Surrogate Strife

Many will agree that society has changed considerably in the last 10 years and in particular, how one would define ‘family’ has changed with families now taking many different forms. Whilst society is able to change and adapt quickly, the law struggles to keep up. A prime example of this is with surrogacy.


The current law dealing with surrogacy was first drafted in 1985 before being amended in 2008. Whether the law still remains fit for purpose 10 years on is something the Law Commission is currently considering as part of a wholescale review of surrogacy law.

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One area that is likely to receive close scrutiny is the parents’ rights and responsibilities to a child born through surrogacy. Currently, the person giving birth to the child is the child’s legal mother and unless she freely provides her consent to transfer this status to those intending to be the parents (who must also consent) through the making of a Parental Order, she will remain the child’s legal mother. The mother’s consent can only be given after the child is born and any written agreement requiring the mother to transfer her status as ‘legal parent’ is unenforceable. Some argue this protects the surrogate mother from exploitation and avoids surrogacy from becoming a commercial arrangement; others believe it gives the surrogate mother too much power but also risks the surrogate being left (literally) holding the baby if the intended parents change their mind. This is going to be a challenging balancing exercise for the Law Commission.

Whilst most surrogacy arrangements are successful, there remains the occasional case when it goes wrong. The media has recently reported a case of a gay couple, one in his 30s and one in his 70s, who wanted a child through surrogacy. They met a woman who agreed to be their surrogate and the sperm of the younger man was used to create an embryo. They apparently entered into a surrogacy agreement, which, whilst unenforceable, is often advisable. It sets out everybody’s expectations as it requires all parties to sit down together and discuss any problems they envisage could crop up in the future and address them at a time when all want to achieve the same aim.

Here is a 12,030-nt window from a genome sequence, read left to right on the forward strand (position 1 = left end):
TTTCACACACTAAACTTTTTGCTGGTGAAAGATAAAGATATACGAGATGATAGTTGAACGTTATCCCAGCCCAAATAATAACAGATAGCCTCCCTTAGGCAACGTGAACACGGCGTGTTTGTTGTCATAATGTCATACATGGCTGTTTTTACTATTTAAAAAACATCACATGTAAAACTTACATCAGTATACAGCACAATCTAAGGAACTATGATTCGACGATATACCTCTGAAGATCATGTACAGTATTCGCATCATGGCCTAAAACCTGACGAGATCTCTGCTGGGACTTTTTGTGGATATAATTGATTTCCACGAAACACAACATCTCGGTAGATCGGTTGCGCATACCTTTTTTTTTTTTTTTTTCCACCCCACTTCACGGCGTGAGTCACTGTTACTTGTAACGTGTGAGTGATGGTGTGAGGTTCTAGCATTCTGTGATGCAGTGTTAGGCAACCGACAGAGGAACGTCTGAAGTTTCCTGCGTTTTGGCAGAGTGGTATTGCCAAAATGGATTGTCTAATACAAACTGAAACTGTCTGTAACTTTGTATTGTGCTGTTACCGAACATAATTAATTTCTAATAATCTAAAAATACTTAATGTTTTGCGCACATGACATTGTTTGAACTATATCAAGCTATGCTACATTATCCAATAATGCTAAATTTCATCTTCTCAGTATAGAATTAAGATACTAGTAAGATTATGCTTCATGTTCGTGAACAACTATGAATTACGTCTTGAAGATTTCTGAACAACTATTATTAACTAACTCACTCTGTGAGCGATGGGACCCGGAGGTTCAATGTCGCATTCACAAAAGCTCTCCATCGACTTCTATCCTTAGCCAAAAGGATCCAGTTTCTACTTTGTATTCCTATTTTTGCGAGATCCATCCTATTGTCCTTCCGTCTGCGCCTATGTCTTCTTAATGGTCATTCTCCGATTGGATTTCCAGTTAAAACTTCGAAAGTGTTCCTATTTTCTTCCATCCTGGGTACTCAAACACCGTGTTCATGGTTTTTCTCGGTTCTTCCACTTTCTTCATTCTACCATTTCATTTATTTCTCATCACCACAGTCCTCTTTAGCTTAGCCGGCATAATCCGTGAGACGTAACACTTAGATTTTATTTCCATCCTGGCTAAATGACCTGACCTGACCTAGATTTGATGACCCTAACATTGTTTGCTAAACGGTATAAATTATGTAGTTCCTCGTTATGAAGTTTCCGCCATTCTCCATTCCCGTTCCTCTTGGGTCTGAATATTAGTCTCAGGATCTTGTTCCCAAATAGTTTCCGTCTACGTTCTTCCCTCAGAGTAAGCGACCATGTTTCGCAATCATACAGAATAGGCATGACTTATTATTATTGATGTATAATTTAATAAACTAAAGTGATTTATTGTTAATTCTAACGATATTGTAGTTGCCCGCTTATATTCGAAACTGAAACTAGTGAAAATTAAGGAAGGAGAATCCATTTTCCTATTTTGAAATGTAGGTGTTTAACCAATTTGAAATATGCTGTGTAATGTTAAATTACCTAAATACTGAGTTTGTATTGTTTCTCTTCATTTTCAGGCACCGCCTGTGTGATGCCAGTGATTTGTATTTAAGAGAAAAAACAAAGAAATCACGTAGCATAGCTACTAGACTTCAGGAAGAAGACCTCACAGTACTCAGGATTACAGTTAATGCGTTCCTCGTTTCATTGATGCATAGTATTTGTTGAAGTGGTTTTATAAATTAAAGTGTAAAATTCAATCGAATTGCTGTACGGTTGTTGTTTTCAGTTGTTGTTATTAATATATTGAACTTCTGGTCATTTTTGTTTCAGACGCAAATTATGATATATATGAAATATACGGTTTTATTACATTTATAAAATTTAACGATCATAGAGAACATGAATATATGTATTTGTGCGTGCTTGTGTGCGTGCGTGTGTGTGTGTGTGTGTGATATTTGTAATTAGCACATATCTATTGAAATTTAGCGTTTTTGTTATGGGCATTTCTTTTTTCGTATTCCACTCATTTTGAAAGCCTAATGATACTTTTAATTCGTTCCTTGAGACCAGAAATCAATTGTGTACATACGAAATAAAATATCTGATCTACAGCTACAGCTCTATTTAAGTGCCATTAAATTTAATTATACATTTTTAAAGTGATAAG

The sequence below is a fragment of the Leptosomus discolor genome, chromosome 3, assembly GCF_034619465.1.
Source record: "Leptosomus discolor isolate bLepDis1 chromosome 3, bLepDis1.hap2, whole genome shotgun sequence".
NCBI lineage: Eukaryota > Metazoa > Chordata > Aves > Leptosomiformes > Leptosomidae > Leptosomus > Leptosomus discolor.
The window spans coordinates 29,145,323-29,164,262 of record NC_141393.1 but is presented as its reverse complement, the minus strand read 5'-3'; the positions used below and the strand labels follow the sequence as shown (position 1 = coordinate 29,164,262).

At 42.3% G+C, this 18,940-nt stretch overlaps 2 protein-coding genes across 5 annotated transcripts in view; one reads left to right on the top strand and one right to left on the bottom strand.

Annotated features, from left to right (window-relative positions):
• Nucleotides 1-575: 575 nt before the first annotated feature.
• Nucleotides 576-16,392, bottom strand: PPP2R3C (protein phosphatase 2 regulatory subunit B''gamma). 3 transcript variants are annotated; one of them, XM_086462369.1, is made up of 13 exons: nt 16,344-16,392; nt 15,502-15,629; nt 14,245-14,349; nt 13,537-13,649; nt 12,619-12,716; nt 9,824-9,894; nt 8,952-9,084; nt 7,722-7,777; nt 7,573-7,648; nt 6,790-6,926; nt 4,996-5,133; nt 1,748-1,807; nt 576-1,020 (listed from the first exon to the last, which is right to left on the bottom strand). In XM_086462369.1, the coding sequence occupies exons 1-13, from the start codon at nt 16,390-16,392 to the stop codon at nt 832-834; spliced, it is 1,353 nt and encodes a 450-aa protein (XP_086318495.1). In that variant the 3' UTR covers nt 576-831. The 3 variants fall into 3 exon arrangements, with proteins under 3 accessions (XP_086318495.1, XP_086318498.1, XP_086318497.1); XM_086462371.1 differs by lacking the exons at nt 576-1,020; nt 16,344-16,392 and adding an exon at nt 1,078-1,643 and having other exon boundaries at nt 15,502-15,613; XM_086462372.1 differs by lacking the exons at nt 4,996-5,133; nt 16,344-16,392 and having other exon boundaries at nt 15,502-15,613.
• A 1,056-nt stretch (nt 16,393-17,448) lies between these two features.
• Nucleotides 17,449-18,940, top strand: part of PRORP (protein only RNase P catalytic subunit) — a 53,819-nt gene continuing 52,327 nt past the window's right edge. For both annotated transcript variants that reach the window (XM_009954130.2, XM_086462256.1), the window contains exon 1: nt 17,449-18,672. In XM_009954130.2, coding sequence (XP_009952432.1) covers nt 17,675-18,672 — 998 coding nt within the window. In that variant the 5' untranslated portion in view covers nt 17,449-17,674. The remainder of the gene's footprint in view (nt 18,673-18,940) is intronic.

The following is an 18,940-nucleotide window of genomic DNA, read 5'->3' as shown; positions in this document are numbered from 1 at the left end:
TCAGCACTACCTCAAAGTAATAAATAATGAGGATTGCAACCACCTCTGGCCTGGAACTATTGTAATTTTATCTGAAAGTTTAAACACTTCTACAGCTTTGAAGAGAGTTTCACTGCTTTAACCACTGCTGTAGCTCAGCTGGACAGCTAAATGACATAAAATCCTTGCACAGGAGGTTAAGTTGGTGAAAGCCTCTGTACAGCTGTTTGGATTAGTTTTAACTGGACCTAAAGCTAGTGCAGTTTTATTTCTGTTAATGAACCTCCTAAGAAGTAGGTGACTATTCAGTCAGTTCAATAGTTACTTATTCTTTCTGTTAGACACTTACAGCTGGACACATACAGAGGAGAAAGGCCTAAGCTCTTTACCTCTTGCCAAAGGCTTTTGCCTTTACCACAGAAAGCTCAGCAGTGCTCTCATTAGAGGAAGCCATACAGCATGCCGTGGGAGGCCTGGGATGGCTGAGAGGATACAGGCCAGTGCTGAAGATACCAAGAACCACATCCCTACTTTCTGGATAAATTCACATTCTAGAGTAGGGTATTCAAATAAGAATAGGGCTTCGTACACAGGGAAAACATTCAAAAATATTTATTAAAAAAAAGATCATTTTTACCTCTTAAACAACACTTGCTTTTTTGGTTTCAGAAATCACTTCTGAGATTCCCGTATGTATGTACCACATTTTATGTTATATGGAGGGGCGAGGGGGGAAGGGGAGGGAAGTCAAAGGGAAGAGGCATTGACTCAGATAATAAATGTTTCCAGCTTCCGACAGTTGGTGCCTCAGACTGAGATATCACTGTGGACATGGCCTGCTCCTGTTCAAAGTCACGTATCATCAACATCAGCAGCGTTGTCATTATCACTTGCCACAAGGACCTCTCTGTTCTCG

Sadly during this pregnancy, the older man died and on the birth of the child, the surrogate mother refused to hand the child over to the younger man as she apparently wanted the child to go to a couple. She had also bonded with the child. It is now reported that the younger man intends to sue the surrogate mother on the basis that she breached the terms of a surrogacy agreement that they had entered into.

Looking in from the outside, the surviving man appears to be in a difficult position. As the law currently stands, the surrogate mother cannot be compelled to transfer her status of legal parent to him. However, even if she did consent, he would still face difficulties as the law states that only people who are a married, in a civil partnership or two people in an enduring family relationship can apply for a parental order. The surviving man unfortunately would no longer fulfil any of these criteria (although this may change in the near future as there is a draft Bill before Parliament to  change the law to allow a single person to apply for a Parental Order). Furthermore, as the surrogacy agreement they entered into is unenforceable, it is likely he will struggle to sue the surrogate mother for breaching the agreement. 

There are other options which, whilst perhaps not as ideal as a parental order, an individual in his situation could consider. The court has other wide ranging powers such as the ability to decide who the child should live with and the extent to which each party can exercise their parental rights. The surviving man could also consider adopting the child. However, these can be very tricky applications and any person in his situation would be well advised to seek legal advice before setting down such routes.

Thankfully, cases like these are rare and most surrogacies are successful. The key to success often lies in careful planning:

  1. Carry out your research and consider whether organisations such as Surrogacy UK can help you.
  2. Get to know your surrogate. Surrogacy works on a high level of trust so it is important that you and your surrogate trust each other explicitly and have the same objectives and expectations.
  3. If there is disagreement or something does not feel right, consider whether the surrogate is the right match. Whilst time and effort may have been spent getting to the point of meeting a surrogate, it is often better  to take stock and reassess the compatibility with the surrogate before she becomes pregnant when it may be too late.
  4. Seek early legal advice. As the law is quite prescriptive, it is important to get it right from the beginning. If the law is followed, it is a relatively straight forward legal process. If not, it becomes much more difficult to correct procedural errors at a later date.


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